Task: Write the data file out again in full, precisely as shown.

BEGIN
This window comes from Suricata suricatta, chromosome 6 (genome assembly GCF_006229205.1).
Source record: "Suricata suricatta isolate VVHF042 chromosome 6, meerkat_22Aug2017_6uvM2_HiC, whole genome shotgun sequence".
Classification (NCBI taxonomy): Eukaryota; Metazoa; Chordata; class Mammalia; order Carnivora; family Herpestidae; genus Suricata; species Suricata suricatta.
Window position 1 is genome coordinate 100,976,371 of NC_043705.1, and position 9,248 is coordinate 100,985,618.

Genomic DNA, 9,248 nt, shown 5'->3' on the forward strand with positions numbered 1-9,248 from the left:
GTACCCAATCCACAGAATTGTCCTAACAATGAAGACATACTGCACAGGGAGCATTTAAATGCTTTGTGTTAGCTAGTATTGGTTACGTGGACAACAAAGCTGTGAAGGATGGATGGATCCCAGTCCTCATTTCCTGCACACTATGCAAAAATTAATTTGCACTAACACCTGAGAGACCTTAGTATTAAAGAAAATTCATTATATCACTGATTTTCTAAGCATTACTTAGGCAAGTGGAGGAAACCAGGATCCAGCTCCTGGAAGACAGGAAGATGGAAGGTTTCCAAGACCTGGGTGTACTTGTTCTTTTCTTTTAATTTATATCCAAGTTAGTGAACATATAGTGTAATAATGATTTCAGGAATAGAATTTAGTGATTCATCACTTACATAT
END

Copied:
This window comes from Suricata suricatta, chromosome 6 (genome assembly GCF_006229205.1).
Source record: "Suricata suricatta isolate VVHF042 chromosome 6, meerkat_22Aug2017_6uvM2_HiC, whole genome shotgun sequence".
Classification (NCBI taxonomy): Eukaryota; Metazoa; Chordata; class Mammalia; order Carnivora; family Herpestidae; genus Suricata; species Suricata suricatta.
Window position 1 is genome coordinate 100,976,371 of NC_043705.1, and position 9,248 is coordinate 100,985,618.

Genomic DNA, 9,248 nt, shown 5'->3' on the forward strand with positions numbered 1-9,248 from the left:
GTACCCAATCCACAGAATTGTCCTAACAATGAAGACATACTGCACAGGGAGCATTTAAATGCTTTGTGTTAGCTAGTATTGGTTACGTGGACAACAAAGCTGTGAAGGATGGATGGATCCCAGTCCTCATTTCCTGCACACTATGCAAAAATTAATTTGCACTAACACCTGAGAGACCTTAGTATTAAAGAAAATTCATTATATCACTGATTTTCTAAGCATTACTTAGGCAAGTGGAGGAAACCAGGATCCAGCTCCTGGAAGACAGGAAGATGGAAGGTTTCCAAGACCTGGGTGTACTTGTTCTTTTCTTTTAATTTATATCCAAGTTAGTGAACATATAGTGTAATAATGATTTCAGGAATAGAATTTAGTGATTCATCACTTACATAT